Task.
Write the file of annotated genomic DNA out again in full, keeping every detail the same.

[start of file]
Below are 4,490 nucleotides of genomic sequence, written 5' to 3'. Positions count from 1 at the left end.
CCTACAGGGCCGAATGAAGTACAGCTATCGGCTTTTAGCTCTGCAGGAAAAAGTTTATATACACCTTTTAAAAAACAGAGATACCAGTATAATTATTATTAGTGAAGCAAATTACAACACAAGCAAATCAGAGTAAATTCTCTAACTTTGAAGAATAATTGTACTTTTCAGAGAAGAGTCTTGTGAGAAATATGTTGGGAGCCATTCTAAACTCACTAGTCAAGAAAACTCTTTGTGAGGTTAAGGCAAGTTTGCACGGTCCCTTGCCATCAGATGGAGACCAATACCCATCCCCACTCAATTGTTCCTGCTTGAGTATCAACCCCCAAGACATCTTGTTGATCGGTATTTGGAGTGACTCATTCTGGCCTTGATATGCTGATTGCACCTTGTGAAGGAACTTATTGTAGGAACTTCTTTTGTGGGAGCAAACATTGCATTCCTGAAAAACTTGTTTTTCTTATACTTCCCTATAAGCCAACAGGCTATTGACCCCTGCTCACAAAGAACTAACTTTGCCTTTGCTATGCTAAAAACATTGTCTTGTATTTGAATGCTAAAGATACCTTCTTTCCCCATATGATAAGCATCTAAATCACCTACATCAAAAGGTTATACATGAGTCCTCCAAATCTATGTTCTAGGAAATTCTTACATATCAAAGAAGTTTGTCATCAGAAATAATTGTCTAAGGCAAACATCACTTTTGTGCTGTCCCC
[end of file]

Below are 4,490 nucleotides of genomic sequence, written 5' to 3'. Positions count from 1 at the left end.
CCTACAGGGCCGAATGAAGTACAGCTATCGGCTTTTAGCTCTGCAGGAAAAAGTTTATATACACCTTTTAAAAAACAGAGATACCAGTATAATTATTATTAGTGAAGCAAATTACAACACAAGCAAATCAGAGTAAATTCTCTAACTTTGAAGAATAATTGTACTTTTCAGAGAAGAGTCTTGTGAGAAATATGTTGGGAGCCATTCTAAACTCACTAGTCAAGAAAACTCTTTGTGAGGTTAAGGCAAGTTTGCACGGTCCCTTGCCATCAGATGGAGACCAATACCCATCCCCACTCAATTGTTCCTGCTTGAGTATCAACCCCCAAGACATCTTGTTGATCGGTATTTGGAGTGACTCATTCTGGCCTTGATATGCTGATTGCACCTTGTGAAGGAACTTATTGTAGGAACTTCTTTTGTGGGAGCAAACATTGCATTCCTGAAAAACTTGTTTTTCTTATACTTCCCTATAAGCCAACAGGCTATTGACCCCTGCTCACAAAGAACTAACTTTGCCTTTGCTATGCTAAAAACATTGTCTTGTATTTGAATGCTAAAGATACCTTCTTTCCCCATATGATAAGCATCTAAATCACCTACATCAAAAGGTTATACATGAGTCCTCCAAATCTATGTTCTAGGAAATTCTTACATATCAAAGAAGTTTGTCATCAGAAATAATTGTCTAAGGCAAACATCACTTTTGTGCTGTCCCC